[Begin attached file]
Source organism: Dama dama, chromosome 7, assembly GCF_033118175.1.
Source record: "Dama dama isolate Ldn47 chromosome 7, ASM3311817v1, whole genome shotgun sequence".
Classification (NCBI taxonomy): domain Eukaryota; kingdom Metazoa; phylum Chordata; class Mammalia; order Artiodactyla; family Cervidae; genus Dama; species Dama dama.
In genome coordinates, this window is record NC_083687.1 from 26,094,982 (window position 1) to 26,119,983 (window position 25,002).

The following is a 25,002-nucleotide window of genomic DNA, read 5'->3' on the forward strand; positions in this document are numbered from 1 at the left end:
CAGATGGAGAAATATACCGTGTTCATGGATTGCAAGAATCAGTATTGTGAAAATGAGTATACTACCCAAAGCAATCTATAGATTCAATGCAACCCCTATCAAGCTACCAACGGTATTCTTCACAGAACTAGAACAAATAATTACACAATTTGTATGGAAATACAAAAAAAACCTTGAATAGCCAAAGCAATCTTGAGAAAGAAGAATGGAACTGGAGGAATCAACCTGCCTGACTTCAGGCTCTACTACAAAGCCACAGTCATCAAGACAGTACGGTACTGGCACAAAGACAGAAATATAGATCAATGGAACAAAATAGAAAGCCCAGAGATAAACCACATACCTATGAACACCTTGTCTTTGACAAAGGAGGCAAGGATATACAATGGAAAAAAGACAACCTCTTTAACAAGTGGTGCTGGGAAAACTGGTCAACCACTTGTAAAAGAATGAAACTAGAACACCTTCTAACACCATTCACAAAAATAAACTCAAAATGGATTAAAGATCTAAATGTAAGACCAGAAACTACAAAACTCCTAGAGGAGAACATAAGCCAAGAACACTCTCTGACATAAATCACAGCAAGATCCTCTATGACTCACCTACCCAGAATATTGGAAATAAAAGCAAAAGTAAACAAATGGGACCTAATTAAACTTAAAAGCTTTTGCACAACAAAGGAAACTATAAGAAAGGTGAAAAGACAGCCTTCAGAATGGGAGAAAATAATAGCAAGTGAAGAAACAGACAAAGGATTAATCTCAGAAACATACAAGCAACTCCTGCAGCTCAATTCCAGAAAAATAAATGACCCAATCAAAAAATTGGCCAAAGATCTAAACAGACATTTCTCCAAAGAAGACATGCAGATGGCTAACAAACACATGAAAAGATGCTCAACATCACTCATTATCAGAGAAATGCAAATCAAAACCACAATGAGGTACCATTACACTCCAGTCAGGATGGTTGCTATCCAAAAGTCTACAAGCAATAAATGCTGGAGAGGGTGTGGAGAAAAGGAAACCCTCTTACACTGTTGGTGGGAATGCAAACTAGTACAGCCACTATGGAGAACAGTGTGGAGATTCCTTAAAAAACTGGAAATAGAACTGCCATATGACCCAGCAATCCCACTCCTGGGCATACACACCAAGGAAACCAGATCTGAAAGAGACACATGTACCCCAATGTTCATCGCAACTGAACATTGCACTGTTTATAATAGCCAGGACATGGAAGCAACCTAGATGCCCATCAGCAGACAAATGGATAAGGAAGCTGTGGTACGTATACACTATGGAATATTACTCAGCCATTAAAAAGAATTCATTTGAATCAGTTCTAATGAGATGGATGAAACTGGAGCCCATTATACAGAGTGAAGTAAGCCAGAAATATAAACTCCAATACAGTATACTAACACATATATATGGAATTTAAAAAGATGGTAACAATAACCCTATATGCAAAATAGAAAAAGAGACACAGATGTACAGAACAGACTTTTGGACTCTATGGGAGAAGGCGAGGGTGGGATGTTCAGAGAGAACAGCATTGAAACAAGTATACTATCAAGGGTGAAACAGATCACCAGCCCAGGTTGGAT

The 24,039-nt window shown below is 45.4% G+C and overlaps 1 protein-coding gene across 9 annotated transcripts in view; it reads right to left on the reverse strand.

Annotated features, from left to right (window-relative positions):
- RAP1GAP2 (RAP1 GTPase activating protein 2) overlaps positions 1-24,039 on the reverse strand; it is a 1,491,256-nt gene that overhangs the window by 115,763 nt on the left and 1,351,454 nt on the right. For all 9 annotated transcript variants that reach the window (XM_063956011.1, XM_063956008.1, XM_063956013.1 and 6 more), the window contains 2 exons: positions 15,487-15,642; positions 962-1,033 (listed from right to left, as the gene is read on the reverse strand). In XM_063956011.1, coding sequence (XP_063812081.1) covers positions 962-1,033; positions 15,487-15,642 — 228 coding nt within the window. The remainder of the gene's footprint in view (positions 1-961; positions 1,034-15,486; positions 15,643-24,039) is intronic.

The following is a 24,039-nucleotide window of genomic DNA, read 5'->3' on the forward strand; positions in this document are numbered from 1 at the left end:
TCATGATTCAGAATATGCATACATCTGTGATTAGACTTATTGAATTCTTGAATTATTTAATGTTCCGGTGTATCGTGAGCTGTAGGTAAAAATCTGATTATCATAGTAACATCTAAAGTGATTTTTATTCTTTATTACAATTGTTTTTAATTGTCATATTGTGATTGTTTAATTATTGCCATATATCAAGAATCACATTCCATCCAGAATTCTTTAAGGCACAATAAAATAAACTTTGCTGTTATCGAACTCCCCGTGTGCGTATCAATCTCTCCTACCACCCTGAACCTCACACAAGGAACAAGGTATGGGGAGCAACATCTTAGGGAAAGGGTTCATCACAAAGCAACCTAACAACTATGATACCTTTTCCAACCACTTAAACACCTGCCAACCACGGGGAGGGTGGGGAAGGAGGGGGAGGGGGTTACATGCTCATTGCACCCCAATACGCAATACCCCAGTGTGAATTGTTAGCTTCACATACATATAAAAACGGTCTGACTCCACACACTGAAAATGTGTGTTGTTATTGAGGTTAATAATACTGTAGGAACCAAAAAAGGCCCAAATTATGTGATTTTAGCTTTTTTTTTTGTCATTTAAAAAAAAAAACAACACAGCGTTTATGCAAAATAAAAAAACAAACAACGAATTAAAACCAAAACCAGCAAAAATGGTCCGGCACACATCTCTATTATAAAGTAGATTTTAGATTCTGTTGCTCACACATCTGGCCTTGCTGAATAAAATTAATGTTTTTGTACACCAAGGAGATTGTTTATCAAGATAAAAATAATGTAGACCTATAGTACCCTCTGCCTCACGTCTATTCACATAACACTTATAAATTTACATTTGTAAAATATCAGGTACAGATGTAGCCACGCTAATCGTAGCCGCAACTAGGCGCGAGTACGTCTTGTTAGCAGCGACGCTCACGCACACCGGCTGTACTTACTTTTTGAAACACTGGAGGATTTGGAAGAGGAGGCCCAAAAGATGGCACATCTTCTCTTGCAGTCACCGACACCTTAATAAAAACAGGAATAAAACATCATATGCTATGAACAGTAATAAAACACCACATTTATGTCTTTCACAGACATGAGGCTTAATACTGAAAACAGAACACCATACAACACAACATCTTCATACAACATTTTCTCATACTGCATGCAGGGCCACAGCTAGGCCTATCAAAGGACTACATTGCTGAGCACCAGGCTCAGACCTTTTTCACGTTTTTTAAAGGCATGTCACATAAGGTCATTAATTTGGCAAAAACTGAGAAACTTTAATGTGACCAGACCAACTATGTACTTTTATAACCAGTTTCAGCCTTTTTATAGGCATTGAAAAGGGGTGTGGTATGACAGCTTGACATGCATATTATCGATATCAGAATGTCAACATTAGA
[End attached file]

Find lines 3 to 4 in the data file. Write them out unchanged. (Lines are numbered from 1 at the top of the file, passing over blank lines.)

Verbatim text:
Classification (NCBI taxonomy): domain Eukaryota; kingdom Metazoa; phylum Chordata; class Mammalia; order Artiodactyla; family Cervidae; genus Dama; species Dama dama.
In genome coordinates, this window is record NC_083687.1 from 26,094,982 (window position 1) to 26,119,983 (window position 25,002).